A left-handed compliment


      • backhanded compliment
        A comment that seems like a compliment but is actually insulting or rude

      • awkward compliment
        A praise that is unintentionally awkward or inappropriate

    Examples of A left-handed compliment

    • "Your dress fits you like a glove, but it's a shame it's such an ugly color."

      A left-handed compliment is a statement that seems like a compliment but actually has a negative connotation. In this example, the speaker says that the dress fits the person well, but then proceeds to criticize the color, implying that the dress itself is not flattering or attractive.

    • "You've improved since you started playing piano, but I still prefer your skills on the guitar."

      In this example, the speaker implies that the person's skills on the piano are still lacking compared to their skills on the guitar, despite their improvement.

    • "You've lost some weight since the last time I saw you, but honestly, you looked better when you were a bit more curvy."

      This statement seemingly praises the person for losing weight, but then goes on to criticize their previous appearance, making it a left-handed compliment.

    • "Your new haircut is much more flattering than your old one, but it's still not my favorite style."

      Similar to the previous example, the speaker acknowledges an improvement but then goes on to express their preference for a different hairstyle, therefore making it a left-handed compliment.

    • "Your dress fits you perfectly, but I really prefer the one you wore last time."

      In this example, the speaker is giving a compliment regarding the person's dress, but they follow it up with a subtle remark that implies a preference for a different dress. This is a left-handed compliment because it seems polite and complimentary on the surface, but actually has a critical undertones.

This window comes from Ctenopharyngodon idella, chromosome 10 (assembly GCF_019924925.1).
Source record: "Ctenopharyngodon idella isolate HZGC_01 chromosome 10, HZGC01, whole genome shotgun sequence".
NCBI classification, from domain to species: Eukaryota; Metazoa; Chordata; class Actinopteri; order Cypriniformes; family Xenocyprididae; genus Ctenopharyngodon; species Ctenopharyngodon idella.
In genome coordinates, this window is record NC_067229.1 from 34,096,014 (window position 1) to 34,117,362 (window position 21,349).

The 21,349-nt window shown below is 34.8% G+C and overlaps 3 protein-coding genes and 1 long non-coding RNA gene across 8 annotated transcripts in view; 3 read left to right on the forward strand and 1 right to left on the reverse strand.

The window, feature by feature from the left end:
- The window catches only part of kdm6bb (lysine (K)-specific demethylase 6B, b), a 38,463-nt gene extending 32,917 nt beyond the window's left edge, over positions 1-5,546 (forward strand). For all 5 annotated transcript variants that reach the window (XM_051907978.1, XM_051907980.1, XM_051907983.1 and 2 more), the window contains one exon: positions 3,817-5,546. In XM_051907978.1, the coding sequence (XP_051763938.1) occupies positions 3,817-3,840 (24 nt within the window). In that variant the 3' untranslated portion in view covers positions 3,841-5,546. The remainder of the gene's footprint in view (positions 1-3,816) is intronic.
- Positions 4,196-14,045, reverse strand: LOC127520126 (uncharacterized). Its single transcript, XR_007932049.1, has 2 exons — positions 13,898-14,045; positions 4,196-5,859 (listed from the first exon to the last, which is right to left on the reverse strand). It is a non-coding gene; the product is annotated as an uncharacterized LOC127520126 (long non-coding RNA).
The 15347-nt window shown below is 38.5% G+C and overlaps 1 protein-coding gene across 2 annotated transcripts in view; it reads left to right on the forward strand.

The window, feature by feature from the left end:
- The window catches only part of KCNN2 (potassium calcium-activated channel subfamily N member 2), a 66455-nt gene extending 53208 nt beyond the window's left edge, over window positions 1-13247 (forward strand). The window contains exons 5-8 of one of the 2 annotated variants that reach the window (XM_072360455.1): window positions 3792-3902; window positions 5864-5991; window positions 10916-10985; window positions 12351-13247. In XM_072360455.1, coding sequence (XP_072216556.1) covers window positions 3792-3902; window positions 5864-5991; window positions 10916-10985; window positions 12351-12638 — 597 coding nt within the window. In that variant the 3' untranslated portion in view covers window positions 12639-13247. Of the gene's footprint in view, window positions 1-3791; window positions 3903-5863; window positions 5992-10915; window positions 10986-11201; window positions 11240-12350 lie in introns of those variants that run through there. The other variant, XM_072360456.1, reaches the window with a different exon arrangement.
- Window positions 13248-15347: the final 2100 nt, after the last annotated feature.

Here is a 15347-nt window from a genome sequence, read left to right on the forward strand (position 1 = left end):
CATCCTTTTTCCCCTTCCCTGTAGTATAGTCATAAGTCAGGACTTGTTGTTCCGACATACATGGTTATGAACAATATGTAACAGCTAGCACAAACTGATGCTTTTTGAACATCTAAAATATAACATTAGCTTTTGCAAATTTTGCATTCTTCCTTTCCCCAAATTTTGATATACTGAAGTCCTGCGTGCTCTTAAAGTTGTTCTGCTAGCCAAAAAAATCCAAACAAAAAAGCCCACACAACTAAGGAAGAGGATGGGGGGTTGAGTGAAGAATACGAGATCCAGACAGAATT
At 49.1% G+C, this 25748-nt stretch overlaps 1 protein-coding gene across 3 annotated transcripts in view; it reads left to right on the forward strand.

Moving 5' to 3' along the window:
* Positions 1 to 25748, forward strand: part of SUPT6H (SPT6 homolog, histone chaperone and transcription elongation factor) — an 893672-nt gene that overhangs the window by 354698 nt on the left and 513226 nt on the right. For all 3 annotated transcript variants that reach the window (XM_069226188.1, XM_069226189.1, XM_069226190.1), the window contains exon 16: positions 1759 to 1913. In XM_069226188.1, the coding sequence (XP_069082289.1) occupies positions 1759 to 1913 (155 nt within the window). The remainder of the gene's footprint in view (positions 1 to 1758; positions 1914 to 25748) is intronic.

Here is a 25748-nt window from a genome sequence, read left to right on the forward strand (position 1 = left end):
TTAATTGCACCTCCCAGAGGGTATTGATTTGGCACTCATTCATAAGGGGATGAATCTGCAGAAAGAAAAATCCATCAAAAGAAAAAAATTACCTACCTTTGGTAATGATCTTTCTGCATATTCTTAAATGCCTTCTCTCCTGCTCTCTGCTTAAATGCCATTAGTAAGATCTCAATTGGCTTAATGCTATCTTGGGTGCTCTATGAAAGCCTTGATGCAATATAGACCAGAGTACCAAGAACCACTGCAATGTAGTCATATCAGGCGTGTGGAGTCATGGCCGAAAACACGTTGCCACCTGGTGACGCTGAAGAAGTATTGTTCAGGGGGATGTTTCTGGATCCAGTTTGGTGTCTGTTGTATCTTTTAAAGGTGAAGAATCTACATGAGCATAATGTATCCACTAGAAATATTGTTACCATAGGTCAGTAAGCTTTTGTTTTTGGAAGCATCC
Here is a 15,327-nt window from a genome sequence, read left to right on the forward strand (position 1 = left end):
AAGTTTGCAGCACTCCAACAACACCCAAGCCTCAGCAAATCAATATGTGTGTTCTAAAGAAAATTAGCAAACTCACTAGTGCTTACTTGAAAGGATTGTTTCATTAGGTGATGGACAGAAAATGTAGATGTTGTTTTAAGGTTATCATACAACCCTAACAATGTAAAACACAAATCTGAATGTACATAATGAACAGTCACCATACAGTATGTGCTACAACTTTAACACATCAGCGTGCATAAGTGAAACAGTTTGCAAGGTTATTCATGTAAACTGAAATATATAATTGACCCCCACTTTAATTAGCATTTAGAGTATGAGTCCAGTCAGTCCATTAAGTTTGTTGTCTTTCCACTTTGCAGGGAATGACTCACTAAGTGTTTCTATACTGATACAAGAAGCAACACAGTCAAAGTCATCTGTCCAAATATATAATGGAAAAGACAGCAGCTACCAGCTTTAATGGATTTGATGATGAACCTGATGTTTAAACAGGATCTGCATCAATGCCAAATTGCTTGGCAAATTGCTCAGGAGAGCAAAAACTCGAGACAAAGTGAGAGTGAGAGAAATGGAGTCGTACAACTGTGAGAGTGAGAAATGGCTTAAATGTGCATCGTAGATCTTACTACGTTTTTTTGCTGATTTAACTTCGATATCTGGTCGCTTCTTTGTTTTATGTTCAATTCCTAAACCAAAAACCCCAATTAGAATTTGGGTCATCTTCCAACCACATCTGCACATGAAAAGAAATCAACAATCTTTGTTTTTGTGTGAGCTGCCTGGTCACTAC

• "Your presentation was impressive, but I think the last guy did a better job."

      This is another instance of a left-handed compliment. The speaker is complimenting the person's presentation but consciously or subconsciously introduces a comparison that detracts from the compliment.

    • "You certainly have a way with words, but you seem to use a lot of big words that I don't understand."

      The speaker is again paying a compliment but then making a subtle criticism by alluding to the fact that the person uses complex vocabulary that may not be familiar to everyone.

    • "Your singing talent is undeniable, but I have heard better singers in this genre."

      This final example involves the use of a left-handed compliment as the speaker compliments the person's singing talent, but then introduces a qualifier that takes away from the compliment by comparing it with other singers in the genre.


    The idiom "a left-handed compliment" refers to a comment that may initially seem like a compliment but is actually insulting or awkward. It is often used to describe a situation where someone's words are meant to praise or flatter, but end up causing offense or discomfort. This phrase highlights the complexity of human communication and the potential for misunderstanding, as well as the impact of insincerity or clumsiness in giving compliments.

    When someone receives a left-handed compliment, they may feel confused or offended, as the speaker's true intention is not immediately clear. This idiom serves as a reminder to be mindful of how we express praise and to strive for genuine, thoughtful compliments that are received positively.

    Origin of "A left-handed compliment"

    The origin of the idiom "a left-handed compliment" is unclear, but it likely stems from the historical association of left-handedness with clumsiness or awkwardness. Throughout history, left-handedness has been viewed with suspicion or negativity in various cultures, leading to the use of "left-handed" as a metaphor for something awkward or unconventional. Over time, this association may have evolved to include the idea of a compliment that is well-intentioned but ultimately awkward or backhanded in nature.

    Examples of this idiom can be found in literature, where characters may receive or give left-handed compliments, highlighting the social dynamics and complexities of human interaction. The idiom continues to be used in modern language to convey the idea of a seemingly positive remark that carries a subtle insult or discomfort.